Friday, January 2, 2009

And so it begins - The Base

The base of good, effective riding is the establishment of the seat.

The seat is the rider's primary connection with the horse, affecting the its way of going. The seat determines whether the horse will move with impulsion, whether it will pull itself along with the front legs, whether it can perform correct and clean flying changes or concise sliding stops. A well developed seat provides security for the rider as it can follow the motion of the horse freely and not be in danger of losing that essential connection.

We once observed with wonder as our mentor and friend, Leann, rode a young draft cross in the field on a gusty, cold November day. The horse, feeling the wind beneath its tail, lept and bucked bucks upon bucks. Leann's body never budged in the saddle. She was never in danger of becoming unglued. She, in fact, was laughing, as happy and high spirited as her mount.

Her confidence came from a secure following seat, a base which, in a sense, belonged to the horse. In no way did her body demonstrate any resistence to her horse's actions. She felt the ground under the horse's feet. She allowed him to do what she was asking him to do, to carry her in balance.
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The fundamental dilemma of riding is finding the balancing point between two totally opposite beings. One is horizontal in orientation, balanced on four legs. The other, vertical, with a narrow two footed base. As a rider settles on the horse's back, his body exerts concentrated pressure on a spine not made to carry weight. Imagine a pressure point massage utilized on a tight muscle, not for the painful aspect, but for the small area which is being stimulated. A young horse, whose carrying muscles are not yet developed requires a rider whose seat is in balance, whose body forms the intersection with the horse's at the optimal point to avoid stress to the youngster. On the other hand, a novice rider can reliably find her center of balance, or intersection, with the horse once that horse has already developed its carrying strength.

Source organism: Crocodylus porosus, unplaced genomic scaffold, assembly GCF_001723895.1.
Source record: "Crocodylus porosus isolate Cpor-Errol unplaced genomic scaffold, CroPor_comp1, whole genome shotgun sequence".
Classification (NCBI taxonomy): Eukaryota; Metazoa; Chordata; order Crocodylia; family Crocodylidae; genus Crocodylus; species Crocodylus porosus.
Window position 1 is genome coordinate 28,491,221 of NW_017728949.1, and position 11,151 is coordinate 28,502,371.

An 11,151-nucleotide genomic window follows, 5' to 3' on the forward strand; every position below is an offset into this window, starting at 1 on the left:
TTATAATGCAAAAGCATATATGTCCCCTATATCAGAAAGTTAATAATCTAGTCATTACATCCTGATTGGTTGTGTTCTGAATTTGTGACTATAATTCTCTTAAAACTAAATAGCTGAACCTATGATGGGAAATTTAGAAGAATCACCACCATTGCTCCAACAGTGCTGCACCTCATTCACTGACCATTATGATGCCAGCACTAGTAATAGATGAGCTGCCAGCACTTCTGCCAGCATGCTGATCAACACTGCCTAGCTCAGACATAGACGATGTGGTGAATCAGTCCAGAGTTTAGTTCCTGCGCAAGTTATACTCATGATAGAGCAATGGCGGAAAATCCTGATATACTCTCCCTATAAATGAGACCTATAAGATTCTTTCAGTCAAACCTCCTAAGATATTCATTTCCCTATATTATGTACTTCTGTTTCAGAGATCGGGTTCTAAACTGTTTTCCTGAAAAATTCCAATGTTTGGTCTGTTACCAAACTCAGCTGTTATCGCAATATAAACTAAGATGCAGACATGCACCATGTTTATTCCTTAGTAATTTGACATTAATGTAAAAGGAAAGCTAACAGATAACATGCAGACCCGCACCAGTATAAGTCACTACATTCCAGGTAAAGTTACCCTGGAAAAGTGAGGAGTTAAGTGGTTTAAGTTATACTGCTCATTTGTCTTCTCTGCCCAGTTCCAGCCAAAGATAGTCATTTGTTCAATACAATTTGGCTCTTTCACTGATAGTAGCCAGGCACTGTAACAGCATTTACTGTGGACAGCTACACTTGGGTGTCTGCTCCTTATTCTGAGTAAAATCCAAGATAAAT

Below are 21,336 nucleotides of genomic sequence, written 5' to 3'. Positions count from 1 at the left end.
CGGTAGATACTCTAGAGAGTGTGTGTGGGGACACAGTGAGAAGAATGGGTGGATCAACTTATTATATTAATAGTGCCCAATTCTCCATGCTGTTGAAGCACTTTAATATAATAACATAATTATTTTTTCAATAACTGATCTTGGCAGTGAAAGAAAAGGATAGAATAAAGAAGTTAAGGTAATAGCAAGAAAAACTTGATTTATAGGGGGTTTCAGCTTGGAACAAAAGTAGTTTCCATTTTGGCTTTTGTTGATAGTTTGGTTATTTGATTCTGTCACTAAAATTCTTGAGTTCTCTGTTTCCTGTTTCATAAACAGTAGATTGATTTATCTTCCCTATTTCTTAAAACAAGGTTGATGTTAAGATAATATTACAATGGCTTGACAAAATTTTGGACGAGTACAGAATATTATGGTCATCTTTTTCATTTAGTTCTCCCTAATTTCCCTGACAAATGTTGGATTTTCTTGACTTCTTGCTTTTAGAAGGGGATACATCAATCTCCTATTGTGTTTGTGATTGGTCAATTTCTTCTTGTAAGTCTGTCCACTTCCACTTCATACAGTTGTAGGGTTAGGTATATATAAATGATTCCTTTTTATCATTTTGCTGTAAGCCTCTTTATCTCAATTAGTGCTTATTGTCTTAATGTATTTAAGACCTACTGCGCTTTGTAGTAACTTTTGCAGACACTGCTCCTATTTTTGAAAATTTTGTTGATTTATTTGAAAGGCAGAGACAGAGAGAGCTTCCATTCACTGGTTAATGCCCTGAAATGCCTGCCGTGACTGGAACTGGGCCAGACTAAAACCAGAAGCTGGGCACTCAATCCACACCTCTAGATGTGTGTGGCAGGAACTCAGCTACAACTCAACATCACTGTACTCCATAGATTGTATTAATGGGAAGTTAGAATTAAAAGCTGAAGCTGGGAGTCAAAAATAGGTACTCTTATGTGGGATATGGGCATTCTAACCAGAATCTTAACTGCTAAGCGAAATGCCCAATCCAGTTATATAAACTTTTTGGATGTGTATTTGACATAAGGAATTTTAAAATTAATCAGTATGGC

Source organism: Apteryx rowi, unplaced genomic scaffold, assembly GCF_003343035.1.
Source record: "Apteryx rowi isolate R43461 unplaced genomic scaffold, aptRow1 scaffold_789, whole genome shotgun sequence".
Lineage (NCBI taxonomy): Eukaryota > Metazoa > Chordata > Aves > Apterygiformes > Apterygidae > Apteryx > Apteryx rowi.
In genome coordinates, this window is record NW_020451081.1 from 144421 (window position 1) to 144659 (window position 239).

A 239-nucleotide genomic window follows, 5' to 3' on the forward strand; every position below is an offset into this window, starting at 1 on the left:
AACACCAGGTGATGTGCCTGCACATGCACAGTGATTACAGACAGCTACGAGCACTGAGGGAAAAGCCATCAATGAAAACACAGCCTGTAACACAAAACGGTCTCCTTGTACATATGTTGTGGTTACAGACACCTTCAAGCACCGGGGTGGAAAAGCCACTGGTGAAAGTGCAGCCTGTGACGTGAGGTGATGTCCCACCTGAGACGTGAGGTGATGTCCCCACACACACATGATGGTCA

This is the primary reason a 'green' rider and a 'green' horse together is not a good idea. Each is attempting to find a comfortable balance when neither is strong or educated enough to do so. The result, too often, is an unhappy combination of fear, tension and unsoundness for both horse and rider. We have seen too many promising, quiet horses ruined, body and mind, by a lack of training support, of correct gymnastic strength training, all the while expected to teach learning riders. These unfortunates will shut down, refusing any direction from the rider. They might explode in frustration and become dangerous. Beginning riders, feeling unsafe and fearful, will simply quit riding.

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2 Comments:

At January 2, 2009 at 3:31 PM , Blogger jc said...

Just found your blog by searching for 'horse' . Very interesting reading.

 
At January 2, 2009 at 6:13 PM , Blogger Boosma said...

Thanks,jc! It'll be getting more into the practical side of riding in the immediate future.
Love your avatar!

Boosma

 

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